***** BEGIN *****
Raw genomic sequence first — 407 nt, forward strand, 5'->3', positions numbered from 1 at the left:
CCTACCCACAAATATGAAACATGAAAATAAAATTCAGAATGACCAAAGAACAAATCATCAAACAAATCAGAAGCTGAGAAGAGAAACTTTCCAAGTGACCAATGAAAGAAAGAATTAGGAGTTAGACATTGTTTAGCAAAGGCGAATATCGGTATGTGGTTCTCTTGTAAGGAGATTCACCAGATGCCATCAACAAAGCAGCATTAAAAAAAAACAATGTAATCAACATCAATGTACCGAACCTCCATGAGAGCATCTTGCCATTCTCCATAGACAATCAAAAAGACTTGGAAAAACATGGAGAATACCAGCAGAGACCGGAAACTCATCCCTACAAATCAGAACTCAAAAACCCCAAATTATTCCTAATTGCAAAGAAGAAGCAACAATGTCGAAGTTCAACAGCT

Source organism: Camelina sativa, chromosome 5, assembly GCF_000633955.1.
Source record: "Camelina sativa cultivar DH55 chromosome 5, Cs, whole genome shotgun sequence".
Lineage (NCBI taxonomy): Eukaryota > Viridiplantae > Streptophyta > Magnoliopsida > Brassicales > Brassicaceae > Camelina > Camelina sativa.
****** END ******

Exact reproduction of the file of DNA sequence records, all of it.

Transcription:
Raw genomic sequence first — 407 nt, forward strand, 5'->3', positions numbered from 1 at the left:
CCTACCCACAAATATGAAACATGAAAATAAAATTCAGAATGACCAAAGAACAAATCATCAAACAAATCAGAAGCTGAGAAGAGAAACTTTCCAAGTGACCAATGAAAGAAAGAATTAGGAGTTAGACATTGTTTAGCAAAGGCGAATATCGGTATGTGGTTCTCTTGTAAGGAGATTCACCAGATGCCATCAACAAAGCAGCATTAAAAAAAAACAATGTAATCAACATCAATGTACCGAACCTCCATGAGAGCATCTTGCCATTCTCCATAGACAATCAAAAAGACTTGGAAAAACATGGAGAATACCAGCAGAGACCGGAAACTCATCCCTACAAATCAGAACTCAAAAACCCCAAATTATTCCTAATTGCAAAGAAGAAGCAACAATGTCGAAGTTCAACAGCT

Source organism: Camelina sativa, chromosome 5, assembly GCF_000633955.1.
Source record: "Camelina sativa cultivar DH55 chromosome 5, Cs, whole genome shotgun sequence".
Lineage (NCBI taxonomy): Eukaryota > Viridiplantae > Streptophyta > Magnoliopsida > Brassicales > Brassicaceae > Camelina > Camelina sativa.